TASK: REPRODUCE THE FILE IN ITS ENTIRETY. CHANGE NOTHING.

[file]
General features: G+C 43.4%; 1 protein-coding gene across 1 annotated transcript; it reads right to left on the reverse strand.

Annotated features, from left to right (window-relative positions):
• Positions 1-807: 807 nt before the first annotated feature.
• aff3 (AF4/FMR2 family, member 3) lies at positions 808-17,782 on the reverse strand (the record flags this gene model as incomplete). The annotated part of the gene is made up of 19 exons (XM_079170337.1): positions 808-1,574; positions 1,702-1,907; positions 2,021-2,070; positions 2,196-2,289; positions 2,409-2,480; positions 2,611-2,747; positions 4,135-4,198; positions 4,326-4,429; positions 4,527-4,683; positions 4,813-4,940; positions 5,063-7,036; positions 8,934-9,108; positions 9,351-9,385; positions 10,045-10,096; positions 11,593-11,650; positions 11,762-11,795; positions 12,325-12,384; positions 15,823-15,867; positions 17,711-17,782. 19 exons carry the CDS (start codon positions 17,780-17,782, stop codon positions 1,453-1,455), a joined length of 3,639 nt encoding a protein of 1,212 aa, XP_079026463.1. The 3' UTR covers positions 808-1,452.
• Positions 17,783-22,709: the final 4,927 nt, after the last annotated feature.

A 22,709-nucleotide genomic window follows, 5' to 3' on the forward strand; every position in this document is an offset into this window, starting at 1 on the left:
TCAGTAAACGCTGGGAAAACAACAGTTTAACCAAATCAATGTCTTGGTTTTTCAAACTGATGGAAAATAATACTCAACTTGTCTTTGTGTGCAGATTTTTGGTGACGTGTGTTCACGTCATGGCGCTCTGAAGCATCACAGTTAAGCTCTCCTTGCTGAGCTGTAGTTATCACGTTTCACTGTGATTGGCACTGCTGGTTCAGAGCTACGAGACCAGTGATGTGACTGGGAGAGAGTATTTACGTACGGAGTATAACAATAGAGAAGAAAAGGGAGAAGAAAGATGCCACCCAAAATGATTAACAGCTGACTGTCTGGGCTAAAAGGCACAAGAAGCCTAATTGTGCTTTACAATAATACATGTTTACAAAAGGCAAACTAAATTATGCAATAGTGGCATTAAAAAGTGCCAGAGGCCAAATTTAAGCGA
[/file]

General features: G+C 43.4%; 1 protein-coding gene across 1 annotated transcript; it reads right to left on the reverse strand.

Annotated features, from left to right (window-relative positions):
• Positions 1-807: 807 nt before the first annotated feature.
• aff3 (AF4/FMR2 family, member 3) lies at positions 808-17,782 on the reverse strand (the record flags this gene model as incomplete). The annotated part of the gene is made up of 19 exons (XM_079170337.1): positions 808-1,574; positions 1,702-1,907; positions 2,021-2,070; positions 2,196-2,289; positions 2,409-2,480; positions 2,611-2,747; positions 4,135-4,198; positions 4,326-4,429; positions 4,527-4,683; positions 4,813-4,940; positions 5,063-7,036; positions 8,934-9,108; positions 9,351-9,385; positions 10,045-10,096; positions 11,593-11,650; positions 11,762-11,795; positions 12,325-12,384; positions 15,823-15,867; positions 17,711-17,782. 19 exons carry the CDS (start codon positions 17,780-17,782, stop codon positions 1,453-1,455), a joined length of 3,639 nt encoding a protein of 1,212 aa, XP_079026463.1. The 3' UTR covers positions 808-1,452.
• Positions 17,783-22,709: the final 4,927 nt, after the last annotated feature.

A 22,709-nucleotide genomic window follows, 5' to 3' on the forward strand; every position in this document is an offset into this window, starting at 1 on the left:
TCAGTAAACGCTGGGAAAACAACAGTTTAACCAAATCAATGTCTTGGTTTTTCAAACTGATGGAAAATAATACTCAACTTGTCTTTGTGTGCAGATTTTTGGTGACGTGTGTTCACGTCATGGCGCTCTGAAGCATCACAGTTAAGCTCTCCTTGCTGAGCTGTAGTTATCACGTTTCACTGTGATTGGCACTGCTGGTTCAGAGCTACGAGACCAGTGATGTGACTGGGAGAGAGTATTTACGTACGGAGTATAACAATAGAGAAGAAAAGGGAGAAGAAAGATGCCACCCAAAATGATTAACAGCTGACTGTCTGGGCTAAAAGGCACAAGAAGCCTAATTGTGCTTTACAATAATACATGTTTACAAAAGGCAAACTAAATTATGCAATAGTGGCATTAAAAAGTGCCAGAGGCCAAATTTAAGCGA